| A Better Tomorrow


Reviews John Woo’s Hong Kong

A Better Tomorrow

A Better Tomorrow

Ying hung boon sik / True Colors of a Hero

John Woo

Hong Kong, 1986


Review by Rumsey Taylor

Posted on 24 July 2012

Source Ais BRD

Categories John Woo’s Hong Kong

Mark Lee is characterized by a cherubic grin, which invariably sits beneath a pair of gold-rimmed Ray-Bans. It befits his job as a gangster, italicizing his nefarious interactions - particularly, exchanging briefcases full of counterfeit U.S. bills for authentic Chinese currency - and depriving them of any sinisterness. His partner, Ho, is more solemn. His receding hairline suggests more wear in his experience, and when he smiles his face strains into a network of wrinkles. Of this pair, one represents the prestige of a capitalistic triad, and the other its debilitating personal expense.

Ho’s constant forlornness isn’t solely the result of his experience, however. The only time he’s genuinely relaxed is when he’s in the presence of his younger brother, Kit, a well-to-do chap unadulterated by the responsibility and suspense Ho faces on a regular basis. Kit, as it so happens, is also in a police academy, and has no knowledge of his brother’s affiliation with the criminal underground. Ho’s anxiety is exacerbated by this, in deceiving his brother for the purpose of maintaining their family’s goodwill.

A Better Tomorrow is initially distinguished by this pair of contrasts: between Ho and his younger brother, and between Ho and his more chameleonic partner, Mark. Ho personifies the tension between Mark’s life of crime and Kit’s earnest endeavor to repress the same. But being as he has a pronounced allegiance to both men, and until he’s in the party of both late in the film, his anxiety burgeons.

Ho resolves to come clean, promising his employer one final job before he retires, and disabling any possibility that his brother will discover his awful truth. He relays this plan to his bedridden father, who recalls that the two used to play cop and thief when they were children. “I don’t want you to play the same game again,” the father laments, and Ho understands.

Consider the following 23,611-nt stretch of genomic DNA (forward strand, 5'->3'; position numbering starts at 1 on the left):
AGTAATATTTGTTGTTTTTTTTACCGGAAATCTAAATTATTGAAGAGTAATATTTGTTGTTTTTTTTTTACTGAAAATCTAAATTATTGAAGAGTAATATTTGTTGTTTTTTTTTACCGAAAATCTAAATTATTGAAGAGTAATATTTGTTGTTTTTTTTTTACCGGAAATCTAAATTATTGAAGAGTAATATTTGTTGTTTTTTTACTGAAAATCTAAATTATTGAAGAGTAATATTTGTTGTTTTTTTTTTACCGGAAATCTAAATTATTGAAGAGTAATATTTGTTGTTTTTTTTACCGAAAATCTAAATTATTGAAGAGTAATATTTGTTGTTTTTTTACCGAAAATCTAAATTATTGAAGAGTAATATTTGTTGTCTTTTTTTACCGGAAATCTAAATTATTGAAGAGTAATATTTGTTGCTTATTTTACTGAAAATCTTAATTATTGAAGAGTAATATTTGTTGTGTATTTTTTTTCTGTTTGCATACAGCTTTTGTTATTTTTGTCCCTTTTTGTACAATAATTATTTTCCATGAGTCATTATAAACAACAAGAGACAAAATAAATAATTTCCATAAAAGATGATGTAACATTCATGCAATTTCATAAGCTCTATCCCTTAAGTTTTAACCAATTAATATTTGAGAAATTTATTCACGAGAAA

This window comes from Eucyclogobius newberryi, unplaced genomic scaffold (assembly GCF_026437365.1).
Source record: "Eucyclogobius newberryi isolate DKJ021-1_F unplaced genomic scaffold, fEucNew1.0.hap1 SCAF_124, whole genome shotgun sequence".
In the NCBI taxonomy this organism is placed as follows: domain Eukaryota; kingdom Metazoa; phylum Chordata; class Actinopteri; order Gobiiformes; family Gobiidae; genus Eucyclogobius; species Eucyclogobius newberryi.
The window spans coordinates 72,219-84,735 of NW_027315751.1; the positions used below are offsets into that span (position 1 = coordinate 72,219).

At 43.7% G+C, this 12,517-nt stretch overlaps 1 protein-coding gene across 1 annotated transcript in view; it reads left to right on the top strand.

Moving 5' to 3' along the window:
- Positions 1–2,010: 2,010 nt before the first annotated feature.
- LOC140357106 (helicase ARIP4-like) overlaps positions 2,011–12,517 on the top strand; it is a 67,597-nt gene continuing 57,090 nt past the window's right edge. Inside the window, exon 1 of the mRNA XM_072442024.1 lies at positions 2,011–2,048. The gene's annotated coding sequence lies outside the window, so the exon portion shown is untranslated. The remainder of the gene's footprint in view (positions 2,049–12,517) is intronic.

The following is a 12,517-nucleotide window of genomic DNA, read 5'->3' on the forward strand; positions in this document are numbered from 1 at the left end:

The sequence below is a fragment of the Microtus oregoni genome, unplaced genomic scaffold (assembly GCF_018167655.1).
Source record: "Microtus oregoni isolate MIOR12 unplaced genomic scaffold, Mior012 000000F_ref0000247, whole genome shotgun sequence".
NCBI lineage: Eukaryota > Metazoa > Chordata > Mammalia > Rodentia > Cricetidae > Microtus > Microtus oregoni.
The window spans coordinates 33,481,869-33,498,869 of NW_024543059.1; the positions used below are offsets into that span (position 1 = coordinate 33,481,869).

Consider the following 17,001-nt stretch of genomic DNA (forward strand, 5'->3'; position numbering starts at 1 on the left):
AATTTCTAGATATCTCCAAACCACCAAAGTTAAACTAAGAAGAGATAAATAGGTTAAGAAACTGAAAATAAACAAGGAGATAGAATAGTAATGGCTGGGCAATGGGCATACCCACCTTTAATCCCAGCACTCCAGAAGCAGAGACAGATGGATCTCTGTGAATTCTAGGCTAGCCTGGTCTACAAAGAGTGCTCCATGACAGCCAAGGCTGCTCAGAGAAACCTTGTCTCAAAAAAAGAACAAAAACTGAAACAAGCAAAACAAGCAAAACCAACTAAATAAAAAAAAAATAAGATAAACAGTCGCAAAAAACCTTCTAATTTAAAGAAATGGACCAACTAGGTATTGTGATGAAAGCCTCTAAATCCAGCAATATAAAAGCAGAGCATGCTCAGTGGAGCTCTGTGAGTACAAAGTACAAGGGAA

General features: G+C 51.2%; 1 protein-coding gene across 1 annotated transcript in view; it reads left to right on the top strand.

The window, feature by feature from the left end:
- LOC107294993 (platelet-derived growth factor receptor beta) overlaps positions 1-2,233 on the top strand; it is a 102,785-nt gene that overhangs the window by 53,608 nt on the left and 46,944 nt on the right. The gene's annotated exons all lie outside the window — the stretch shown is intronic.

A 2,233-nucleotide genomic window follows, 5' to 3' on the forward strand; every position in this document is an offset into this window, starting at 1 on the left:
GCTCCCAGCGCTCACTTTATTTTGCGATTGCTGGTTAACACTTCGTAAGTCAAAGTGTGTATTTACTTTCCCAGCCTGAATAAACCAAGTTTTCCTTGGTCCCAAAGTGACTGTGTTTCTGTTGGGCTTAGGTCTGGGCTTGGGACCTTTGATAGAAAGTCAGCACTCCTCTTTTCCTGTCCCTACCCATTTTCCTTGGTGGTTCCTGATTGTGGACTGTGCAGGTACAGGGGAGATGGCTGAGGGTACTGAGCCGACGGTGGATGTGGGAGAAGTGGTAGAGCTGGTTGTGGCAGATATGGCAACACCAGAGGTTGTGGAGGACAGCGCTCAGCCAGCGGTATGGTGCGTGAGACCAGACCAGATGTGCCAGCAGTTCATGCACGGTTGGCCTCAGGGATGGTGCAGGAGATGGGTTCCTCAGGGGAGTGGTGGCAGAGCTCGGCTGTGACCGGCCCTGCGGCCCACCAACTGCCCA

This is Ho’s better tomorrow: a future free of deception of those whom he values most. This endeavor is shortly compromised in absolute fashion, resulting in a three-year jail sentence and a brother, now a graduate of the police academy, in sudden and great moral opposition to him. Prior to Ho’s capture, the brothers’ father was attacked by a member of Ho’s gang, and Kit, in defending his elder, bears witness to his father’s revelatory final words, that he must forgive his brother.

A Better Tomorrow’s essential conflict apexes at this moment, and for the brothers their professional allegiance gives reason for their personal conflicts. Ho’s position is delicate, however, for he has access to the gang that has both deceived him and is to his brother unknowably powerful. The only recompense available to him, given that Kit harbors great distrust for him, is to disable the gang with which he was previously affiliated, and for Kit to perceive their conclusion as an elaborate apology. It is, for Ho, one commensurate with the severity of his deception.